Germanic Germanic may refer to: * Germanic peoples, an ethno-linguistic group identified by their use of the Germanic languages ** List of ancient Germanic peoples and tribes * Germanic languages :* Proto-Germanic language, a reconstructed proto-language of ...

Germanic
elite and subsequent
feudal Feudalism, also known as the feudal system, was a combination of the legal, economic, military, and cultural customs that flourished in Medieval Europe between the 9th and 15th centuries. Broadly defined, it was a way of structuring society arou ...
values.


Values

Traditional Roman values were essential to the ''mos maiorum'':


''Fides''

*The Latin word ''fides'' encompasses several English words, such as trust/trustworthiness,
good faith Good faith ( la, bona fides), in human interactions, is a sincere intention to be fair, open, and honest, regardless of the outcome of the interaction. While some Latin phrases have lost their literal meaning over centuries, this is not the case ...
/faithfulness, confidence, reliability and credibility. It was an important concept in
Roman law Roman law is the law, legal system of ancient Rome, including the legal developments spanning over a thousand years of jurisprudence, from the Twelve Tables (c. 449 BC), to the ''Corpus Juris Civilis'' (AD 529) ordered by Eastern Roman emperor Ju ...
, as oral contracts were common. The concept of ''fides'' was
personified Personification occurs when a thing or abstraction is represented as a person, in literature or art, as an anthropomorphic metaphor A metaphor is a figure of speech that, for rhetorical effect, directly refers to one thing by mentioning anothe ...
by the goddess
Fides Fides or FIDES may refer to: *Faith, trust, loyalty, or fidelity, or a religious belief *Fides (cycling team), an Italian professional cycling team in 1961 *Fides (deity), goddess of trust in Roman mythology *Fides (reliability), guide allowing esti ...
whose role in the ''mos maiorum'' is indicated by the History of her cult. Her temple is dated from around 254 BC and was located on the
Capitoline Hill and the Servian Wall The Capitolium or Capitoline Hill ( ; it, Campidoglio ; la, Mons Capitolinus ), between the Roman Forum, Forum and the Campus Martius, is one of the seven hills of Rome, Seven Hills of Rome. The hill was earlier known ...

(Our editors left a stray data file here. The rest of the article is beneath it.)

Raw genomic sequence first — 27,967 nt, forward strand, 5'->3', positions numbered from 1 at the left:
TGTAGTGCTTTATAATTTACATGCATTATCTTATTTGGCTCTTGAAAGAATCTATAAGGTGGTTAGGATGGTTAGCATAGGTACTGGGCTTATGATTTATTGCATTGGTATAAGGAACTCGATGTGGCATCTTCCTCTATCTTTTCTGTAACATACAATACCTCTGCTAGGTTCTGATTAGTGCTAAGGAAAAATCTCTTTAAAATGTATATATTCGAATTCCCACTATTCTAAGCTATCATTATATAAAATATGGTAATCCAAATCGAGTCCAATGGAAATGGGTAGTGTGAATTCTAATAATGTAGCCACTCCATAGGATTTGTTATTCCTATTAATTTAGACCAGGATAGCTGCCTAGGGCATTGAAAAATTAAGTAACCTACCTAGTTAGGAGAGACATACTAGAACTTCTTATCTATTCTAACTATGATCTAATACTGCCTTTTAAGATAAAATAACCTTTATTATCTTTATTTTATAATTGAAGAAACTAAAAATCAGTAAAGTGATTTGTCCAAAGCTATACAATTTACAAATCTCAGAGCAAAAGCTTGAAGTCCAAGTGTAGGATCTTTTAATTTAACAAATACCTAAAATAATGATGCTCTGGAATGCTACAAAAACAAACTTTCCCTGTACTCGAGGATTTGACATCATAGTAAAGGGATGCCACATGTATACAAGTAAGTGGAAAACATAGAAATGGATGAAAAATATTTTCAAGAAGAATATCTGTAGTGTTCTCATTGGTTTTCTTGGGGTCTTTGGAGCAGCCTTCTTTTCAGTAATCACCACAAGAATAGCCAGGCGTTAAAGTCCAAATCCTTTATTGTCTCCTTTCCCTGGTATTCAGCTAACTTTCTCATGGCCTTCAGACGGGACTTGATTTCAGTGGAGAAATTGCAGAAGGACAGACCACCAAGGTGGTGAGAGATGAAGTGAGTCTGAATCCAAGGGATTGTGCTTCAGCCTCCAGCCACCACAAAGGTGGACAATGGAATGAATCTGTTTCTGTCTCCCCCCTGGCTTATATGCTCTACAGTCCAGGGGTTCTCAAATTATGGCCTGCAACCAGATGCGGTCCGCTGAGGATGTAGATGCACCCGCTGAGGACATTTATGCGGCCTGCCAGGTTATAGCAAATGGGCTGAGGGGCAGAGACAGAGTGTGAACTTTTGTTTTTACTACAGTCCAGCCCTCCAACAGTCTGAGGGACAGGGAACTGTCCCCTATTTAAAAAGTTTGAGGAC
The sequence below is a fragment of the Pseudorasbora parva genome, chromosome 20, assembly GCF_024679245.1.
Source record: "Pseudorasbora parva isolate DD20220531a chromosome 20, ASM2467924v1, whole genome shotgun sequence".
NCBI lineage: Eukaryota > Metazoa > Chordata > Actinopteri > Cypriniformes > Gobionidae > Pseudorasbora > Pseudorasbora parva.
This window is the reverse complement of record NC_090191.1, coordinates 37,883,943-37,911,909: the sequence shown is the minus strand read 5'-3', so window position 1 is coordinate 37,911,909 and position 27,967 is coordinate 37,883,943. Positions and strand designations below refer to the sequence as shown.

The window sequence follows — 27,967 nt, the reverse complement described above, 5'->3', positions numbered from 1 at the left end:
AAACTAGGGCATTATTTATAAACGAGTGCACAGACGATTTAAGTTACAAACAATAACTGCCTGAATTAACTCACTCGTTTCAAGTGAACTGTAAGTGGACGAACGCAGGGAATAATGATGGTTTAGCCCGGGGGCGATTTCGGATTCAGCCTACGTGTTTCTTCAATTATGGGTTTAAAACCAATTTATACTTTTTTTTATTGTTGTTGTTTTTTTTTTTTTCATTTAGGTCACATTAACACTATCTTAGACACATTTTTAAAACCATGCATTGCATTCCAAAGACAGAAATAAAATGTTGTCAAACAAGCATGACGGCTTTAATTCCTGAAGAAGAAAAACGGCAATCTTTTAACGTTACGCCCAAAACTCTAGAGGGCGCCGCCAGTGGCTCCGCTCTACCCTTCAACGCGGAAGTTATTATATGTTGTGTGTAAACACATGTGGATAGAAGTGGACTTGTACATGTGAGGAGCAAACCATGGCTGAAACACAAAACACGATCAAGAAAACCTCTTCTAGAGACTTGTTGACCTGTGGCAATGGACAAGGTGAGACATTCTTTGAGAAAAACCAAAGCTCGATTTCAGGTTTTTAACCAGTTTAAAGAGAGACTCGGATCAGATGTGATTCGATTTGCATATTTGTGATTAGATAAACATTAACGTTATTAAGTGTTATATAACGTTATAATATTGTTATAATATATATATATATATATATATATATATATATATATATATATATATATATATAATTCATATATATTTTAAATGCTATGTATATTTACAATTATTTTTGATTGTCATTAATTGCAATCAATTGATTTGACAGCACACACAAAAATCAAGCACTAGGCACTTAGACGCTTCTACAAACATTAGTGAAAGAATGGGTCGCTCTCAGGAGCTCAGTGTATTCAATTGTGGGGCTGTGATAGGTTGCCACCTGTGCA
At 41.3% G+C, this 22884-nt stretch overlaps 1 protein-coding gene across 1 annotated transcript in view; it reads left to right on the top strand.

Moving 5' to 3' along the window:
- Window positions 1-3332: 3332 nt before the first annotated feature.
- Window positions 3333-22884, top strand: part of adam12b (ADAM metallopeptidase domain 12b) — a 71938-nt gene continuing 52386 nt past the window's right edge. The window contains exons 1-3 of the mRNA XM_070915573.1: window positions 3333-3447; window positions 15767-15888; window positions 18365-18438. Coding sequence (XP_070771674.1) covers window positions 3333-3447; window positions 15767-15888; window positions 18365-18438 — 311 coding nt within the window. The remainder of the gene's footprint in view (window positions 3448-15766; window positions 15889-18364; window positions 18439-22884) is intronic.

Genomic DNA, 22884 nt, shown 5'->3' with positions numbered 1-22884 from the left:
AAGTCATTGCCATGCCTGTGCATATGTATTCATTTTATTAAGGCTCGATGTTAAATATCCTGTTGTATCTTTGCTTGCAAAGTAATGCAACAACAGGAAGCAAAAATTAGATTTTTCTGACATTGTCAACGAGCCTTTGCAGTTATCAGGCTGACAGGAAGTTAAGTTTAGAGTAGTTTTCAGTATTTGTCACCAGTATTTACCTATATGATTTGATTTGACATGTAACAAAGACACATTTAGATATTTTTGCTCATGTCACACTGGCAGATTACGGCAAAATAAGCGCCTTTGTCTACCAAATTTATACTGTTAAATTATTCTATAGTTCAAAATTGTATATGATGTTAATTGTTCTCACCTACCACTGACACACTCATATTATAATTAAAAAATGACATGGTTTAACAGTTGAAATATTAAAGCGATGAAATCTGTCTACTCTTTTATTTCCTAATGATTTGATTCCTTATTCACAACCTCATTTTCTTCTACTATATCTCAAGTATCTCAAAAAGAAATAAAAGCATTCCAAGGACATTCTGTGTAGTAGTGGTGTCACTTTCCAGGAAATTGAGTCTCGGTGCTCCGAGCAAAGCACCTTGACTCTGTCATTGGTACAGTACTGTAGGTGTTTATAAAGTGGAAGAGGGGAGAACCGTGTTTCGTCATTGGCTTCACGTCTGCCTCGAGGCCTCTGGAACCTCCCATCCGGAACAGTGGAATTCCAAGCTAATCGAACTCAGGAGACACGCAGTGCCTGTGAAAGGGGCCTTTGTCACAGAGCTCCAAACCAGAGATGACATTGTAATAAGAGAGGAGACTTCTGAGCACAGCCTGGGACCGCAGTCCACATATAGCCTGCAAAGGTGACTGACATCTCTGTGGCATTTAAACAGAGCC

in Rome, near the
Temple of Jupiter
Temple of Jupiter
.


''Pietas''

*''
Pietas ''Pietas'' (), translated variously as "duty", "religiosity" or "religious behavior", "loyalty", "devotion", or "filial piety In Confucian, Chinese Buddhist ethics, Buddhist and Taoism, Taoist ethics, filial piety (, ''xiào'') is a virtue ...
'' was the Roman attitude of dutiful respect towards the gods, homeland, parents and family, which required the maintenance of relationships in a moral and dutiful manner. Cicero defined ''pietas'' as "justice towards the gods.” It went beyond sacrifice and correct ritual performance to inner devotion and righteousness of the individual, and it was the cardinal virtue of the Roman hero
Aeneas In Greco-Roman mythology, Aeneas (, ; from Greek: Αἰνείας, ''Aineíās'') was a Trojan hero, the son of the Trojan prince Anchises and the goddess Aphrodite (equivalent to the Roman Venus Venus is the second planet from the S ...
in
Vergil Publius Vergilius Maro (; traditional dates 15 October 70 BC21 September 19 BC), usually called Virgil or Vergil ( ) in English, was an ancient Roman In historiography Historiography is the study of the methods of historians in devel ...
's ''
Aeneid The ''Aeneid'' ( ; la, Aenē̆is ) is a Latin Epic poetry, epic poem, written by Virgil between 29 and 19 BC, that tells the legendary story of Aeneas, a Troy, Trojan who travelled to Italy, where he became the ancestor of the Ancient Rome, R ...
''. The use of the adjectival form ''Pius'' as a
cognomen A ''cognomen'' (, ; Latin plural ''cognomina''; from ''con-'' "together with" and ''(g)nomen'' "name") was the third name of a citizen of ancient Rome, under Roman naming conventions. Initially, it was a nickname, but lost that purpose when it beca ...
reflects its importance as an identifying trait. Like ''Fides'', ''
Pietas ''Pietas'' (), translated variously as "duty", "religiosity" or "religious behavior", "loyalty", "devotion", or "filial piety In Confucian, Chinese Buddhist ethics, Buddhist and Taoism, Taoist ethics, filial piety (, ''xiào'') is a virtue ...
'' was cultivated as a goddess, with a temple vowed to her in 191 BC and dedicated ten years later.


''Religio'' and ''Cultus''

*Related to the Latin verb ''religare'', "to bind", ''
religio
religio
'' was the bond between gods and mortals, as carried out in traditional religious practices for preserving the ''
pax deorum The vocabulary of ancient Roman religion was highly specialized. Its study affords important information about the religion, traditions and beliefs of the ancient Romans. This legacy is conspicuous in European cultural history in its influence on ...
'' (“peace of the gods”). ''
CultusCultus may refer to: *Cult (religious practice) In modern English, a cult is a social group In the social sciences, a social group can be defined as two or more people who interact with one another, share similar characteristics, and collect ...